Mike

    • dan says:

      Hi Mike,
      I can reassure you that there is no such thing as the perfect bike, but thankfully until someone builds the bike that is all things to all overlanders there are a few perfectly acceptable ones we can be making do with. There are all sorts of tin-foil-hat wearing conspiracy theorists out there telling anyone who’ll listen to them that a DRZ’s oil must be changed every 15 miles or 20 minutes whichever comes first but there are also hundreds of thousands of contented owners subjecting their bikes to moderate use (like overlanding) adhering to Suzuki’s 3k mile intervals with good quality oil and suffering no failures. My ride was smooth (with either the OE late-model SM Renthal FatBars or the higher Renthal Twinwalls I fitted), and I found my bike with tatty secondhand Corbin seat pretty comfortable. All things are relative: trailbikes will always be more vibey than goldwings and I’ve done a fair few miles on a touring bicycle fitted with a Brooks saddle – so I’m a fan of the “firm and supportive” ethos of seat construction, not the soft-and-squidgy crowd pleaser. You can do 80 on the autobahn if you want, but it doesn’t feel very pleasant and feels like you’re working the bike hard, which you are (maybe even enough to justify a shorter oil change interval…). Cruising at 70 on the motorway is perfectly possible, but cruising at 60 on A-roads is even further within the performance envelope and hence more fun and less stressful to both dinky-trail-bike and rider.

      In short, no, the DRZ isn’t perfect, but then again it is cheap, simple, reasonably tough yet light enough to be pretty capable, widely available and has a wide choice of aftermarket adventure bits available for it.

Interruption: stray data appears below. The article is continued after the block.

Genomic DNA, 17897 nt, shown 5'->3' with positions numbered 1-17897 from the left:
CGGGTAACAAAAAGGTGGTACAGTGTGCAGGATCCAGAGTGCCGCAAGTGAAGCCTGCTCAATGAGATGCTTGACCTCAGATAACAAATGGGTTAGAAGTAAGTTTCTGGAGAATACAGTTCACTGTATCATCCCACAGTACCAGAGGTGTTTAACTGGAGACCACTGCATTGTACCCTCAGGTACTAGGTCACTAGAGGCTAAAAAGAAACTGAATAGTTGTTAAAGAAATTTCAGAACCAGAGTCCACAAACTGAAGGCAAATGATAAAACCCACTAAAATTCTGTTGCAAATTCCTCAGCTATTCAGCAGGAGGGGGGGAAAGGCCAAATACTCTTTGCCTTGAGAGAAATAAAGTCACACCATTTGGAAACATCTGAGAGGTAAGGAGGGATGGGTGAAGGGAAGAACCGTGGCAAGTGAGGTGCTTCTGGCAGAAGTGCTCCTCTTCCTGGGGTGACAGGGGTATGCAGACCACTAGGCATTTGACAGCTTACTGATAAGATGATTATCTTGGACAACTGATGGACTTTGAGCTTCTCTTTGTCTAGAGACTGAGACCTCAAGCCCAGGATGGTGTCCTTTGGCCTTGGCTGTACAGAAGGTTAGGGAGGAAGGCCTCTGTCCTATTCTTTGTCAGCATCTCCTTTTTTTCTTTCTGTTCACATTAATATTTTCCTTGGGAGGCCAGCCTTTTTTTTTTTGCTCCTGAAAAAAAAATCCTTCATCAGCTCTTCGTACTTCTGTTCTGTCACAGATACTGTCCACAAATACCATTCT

Exactly what else is it you need? :)

      Hope this helps, and all the best for your trip – should be a belter.
      Cheers chap,
      d.

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  5. Fern says:

    Hi Dan

    You swapped the SM wheels, I’ve been looking for non-SM wheels on ebay with no luck, and trawling thumpertalk for advice. Do you know what wheels are compatible?

    Thanks

    F

    • dan says:

      Hi Fern,

      All the DRZs have the same hubs – so the wheels from any of the off-road versions will fit properly and connect with the speedo-drive on the front spindle. You do then need the speedo-drive from one of the off-road versions to make the speedo read correctly with the larger front wheel. With a bit of patience some dirt wheels will come up – usually plenty for sale in the summer when people in the UK are less focussed on riding their dirt bikes and more on their road bikes… I missed out on a few ebay auctions before I got my set at a price I liked.

      As for other bikes with the same wheels, I think some of the RMs have similar wheels but without the speedo drive capability. The rear wheel I think is also DRZ specific, though I could be wrong. You could opt for (new) aftermarket wheels (like Talon etc) but for overlanding that doesn’t make a lot of sense – they’re a bit pretty when new and they won’t be by the time you get back!

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    • dan says:

      The bike did pretty well, my take is as follows:
      Small bikes make better overlanders than big bikes. Less weight opens more doors in terms of where you can and cannot go (for a given level of riding ability). No one can get a bigger, heavier bike up the hardest trail they can get a small bike up. In terms of the DRZ in particular…
      For:

    • The DRZ is available pretty cheap as it’s been around a long time
    • I didn’t suffer with the same level of vibration as Ed did on the WR – and that’s not just my Renthal Twinwalls, as my pegs were no problem either
    • With a decent seat and a big tank, big miles are no problem – my longest day on the DRZ? 965 miles from Stockholm to Cologne on the way home
    • Upgrade or commonly used replacement parts are cheap and easy to find as it’s such a well known and well-used bike
    • Against:

    • Not as reliable as the more modern Yamaha
    • Not as economical as the Yamaha
    • Carbs are rubbish at altitude, and less reliable than fuel injection everywhere!
    • I still like my DRZ and, if no one brings out a more modern, light-weight, fuel injected 400-ish cc trail bike before I do another trip, it may get another outing…